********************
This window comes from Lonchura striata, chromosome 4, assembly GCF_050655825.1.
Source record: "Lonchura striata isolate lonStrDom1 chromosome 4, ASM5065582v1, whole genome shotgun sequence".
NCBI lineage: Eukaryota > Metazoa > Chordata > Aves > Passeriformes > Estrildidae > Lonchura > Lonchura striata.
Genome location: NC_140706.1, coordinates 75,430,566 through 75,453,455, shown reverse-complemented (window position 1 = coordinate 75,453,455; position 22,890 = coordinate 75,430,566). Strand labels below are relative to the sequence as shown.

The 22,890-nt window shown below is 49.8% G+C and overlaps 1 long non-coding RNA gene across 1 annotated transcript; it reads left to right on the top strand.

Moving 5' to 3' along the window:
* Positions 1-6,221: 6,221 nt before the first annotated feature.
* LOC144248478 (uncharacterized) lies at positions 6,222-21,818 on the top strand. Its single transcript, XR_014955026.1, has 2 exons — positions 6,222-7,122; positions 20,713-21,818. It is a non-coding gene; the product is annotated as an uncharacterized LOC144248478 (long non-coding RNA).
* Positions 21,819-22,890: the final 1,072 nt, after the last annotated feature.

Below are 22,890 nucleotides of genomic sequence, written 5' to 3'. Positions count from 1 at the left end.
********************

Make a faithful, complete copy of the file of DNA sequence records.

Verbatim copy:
This window comes from Lonchura striata, chromosome 4, assembly GCF_050655825.1.
Source record: "Lonchura striata isolate lonStrDom1 chromosome 4, ASM5065582v1, whole genome shotgun sequence".
NCBI lineage: Eukaryota > Metazoa > Chordata > Aves > Passeriformes > Estrildidae > Lonchura > Lonchura striata.
Genome location: NC_140706.1, coordinates 75,430,566 through 75,453,455, shown reverse-complemented (window position 1 = coordinate 75,453,455; position 22,890 = coordinate 75,430,566). Strand labels below are relative to the sequence as shown.

The 22,890-nt window shown below is 49.8% G+C and overlaps 1 long non-coding RNA gene across 1 annotated transcript; it reads left to right on the top strand.

Moving 5' to 3' along the window:
* Positions 1-6,221: 6,221 nt before the first annotated feature.
* LOC144248478 (uncharacterized) lies at positions 6,222-21,818 on the top strand. Its single transcript, XR_014955026.1, has 2 exons — positions 6,222-7,122; positions 20,713-21,818. It is a non-coding gene; the product is annotated as an uncharacterized LOC144248478 (long non-coding RNA).
* Positions 21,819-22,890: the final 1,072 nt, after the last annotated feature.

Below are 22,890 nucleotides of genomic sequence, written 5' to 3'. Positions count from 1 at the left end.